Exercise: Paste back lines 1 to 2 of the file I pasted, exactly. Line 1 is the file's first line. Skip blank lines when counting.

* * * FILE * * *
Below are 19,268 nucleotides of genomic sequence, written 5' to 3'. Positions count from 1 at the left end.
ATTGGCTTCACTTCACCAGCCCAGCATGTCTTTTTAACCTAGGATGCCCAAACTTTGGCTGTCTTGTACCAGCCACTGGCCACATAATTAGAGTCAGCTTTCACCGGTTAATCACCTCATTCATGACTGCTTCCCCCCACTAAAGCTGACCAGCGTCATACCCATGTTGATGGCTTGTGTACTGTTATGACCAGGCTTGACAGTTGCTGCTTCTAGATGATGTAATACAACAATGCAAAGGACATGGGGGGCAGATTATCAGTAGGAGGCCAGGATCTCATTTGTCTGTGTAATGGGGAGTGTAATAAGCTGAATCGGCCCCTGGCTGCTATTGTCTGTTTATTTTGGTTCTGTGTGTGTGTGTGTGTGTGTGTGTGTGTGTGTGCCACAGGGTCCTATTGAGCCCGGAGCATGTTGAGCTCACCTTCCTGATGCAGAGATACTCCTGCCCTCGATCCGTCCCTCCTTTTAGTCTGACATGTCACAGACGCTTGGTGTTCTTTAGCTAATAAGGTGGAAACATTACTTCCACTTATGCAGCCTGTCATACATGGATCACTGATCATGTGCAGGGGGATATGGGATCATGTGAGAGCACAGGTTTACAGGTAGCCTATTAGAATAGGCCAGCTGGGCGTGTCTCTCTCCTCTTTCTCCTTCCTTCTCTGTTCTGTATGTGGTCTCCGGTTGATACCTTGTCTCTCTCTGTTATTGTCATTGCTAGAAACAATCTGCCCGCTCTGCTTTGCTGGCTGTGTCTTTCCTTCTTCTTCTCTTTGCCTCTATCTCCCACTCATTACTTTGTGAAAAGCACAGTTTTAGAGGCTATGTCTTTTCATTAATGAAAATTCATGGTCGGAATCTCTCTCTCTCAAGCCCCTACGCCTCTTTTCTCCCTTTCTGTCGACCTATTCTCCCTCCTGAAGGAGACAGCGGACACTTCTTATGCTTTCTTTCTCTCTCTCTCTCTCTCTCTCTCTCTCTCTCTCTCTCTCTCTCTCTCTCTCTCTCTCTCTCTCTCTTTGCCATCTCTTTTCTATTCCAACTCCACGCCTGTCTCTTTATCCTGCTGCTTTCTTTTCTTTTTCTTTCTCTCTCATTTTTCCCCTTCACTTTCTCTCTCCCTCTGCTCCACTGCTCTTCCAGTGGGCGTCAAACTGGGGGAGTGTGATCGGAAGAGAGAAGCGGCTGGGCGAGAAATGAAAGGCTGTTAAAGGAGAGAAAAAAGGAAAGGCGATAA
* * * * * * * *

Below are 19,268 nucleotides of genomic sequence, written 5' to 3'. Positions count from 1 at the left end.
ATTGGCTTCACTTCACCAGCCCAGCATGTCTTTTTAACCTAGGATGCCCAAACTTTGGCTGTCTTGTACCAGCCACTGGCCACATAATTAGAGTCAGCTTTCACCGGTTAATCACCTCATTCATGACTGCTTCCCCCCACTAAAGCTGACCAGCGTCATACCCATGTTGATGGCTTGTGTACTGTTATGACCAGGCTTGACAGTTGCTGCTTCTAGATGATGTAATACAACAATGCAAAGGACATGGGGGGCAGATTATCAGTAGGAGGCCAGGATCTCATTTGTCTGTGTAATGGGGAGTGTAATAAGCTGAATCGGCCCCTGGCTGCTATTGTCTGTTTATTTTGGTTCTGTGTGTGTGTGTGTGTGTGTGTGTGTGTGTGTGCCACAGGGTCCTATTGAGCCCGGAGCATGTTGAGCTCACCTTCCTGATGCAGAGATACTCCTGCCCTCGATCCGTCCCTCCTTTTAGTCTGACATGTCACAGACGCTTGGTGTTCTTTAGCTAATAAGGTGGAAACATTACTTCCACTTATGCAGCCTGTCATACATGGATCACTGATCATGTGCAGGGGGATATGGGATCATGTGAGAGCACAGGTTTACAGGTAGCCTATTAGAATAGGCCAGCTGGGCGTGTCTCTCTCCTCTTTCTCCTTCCTTCTCTGTTCTGTATGTGGTCTCCGGTTGATACCTTGTCTCTCTCTGTTATTGTCATTGCTAGAAACAATCTGCCCGCTCTGCTTTGCTGGCTGTGTCTTTCCTTCTTCTTCTCTTTGCCTCTATCTCCCACTCATTACTTTGTGAAAAGCACAGTTTTAGAGGCTATGTCTTTTCATTAATGAAAATTCATGGTCGGAATCTCTCTCTCTCAAGCCCCTACGCCTCTTTTCTCCCTTTCTGTCGACCTATTCTCCCTCCTGAAGGAGACAGCGGACACTTCTTATGCTTTCTTTCTCTCTCTCTCTCTCTCTCTCTCTCTCTCTCTCTCTCTCTCTCTCTCTCTCTCTCTCTCTCTCTCTTTGCCATCTCTTTTCTATTCCAACTCCACGCCTGTCTCTTTATCCTGCTGCTTTCTTTTCTTTTTCTTTCTCTCTCATTTTTCCCCTTCACTTTCTCTCTCCCTCTGCTCCACTGCTCTTCCAGTGGGCGTCAAACTGGGGGAGTGTGATCGGAAGAGAGAAGCGGCTGGGCGAGAAATGAAAGGCTGTTAAAGGAGAGAAAAAAGGAAAGGCGATAA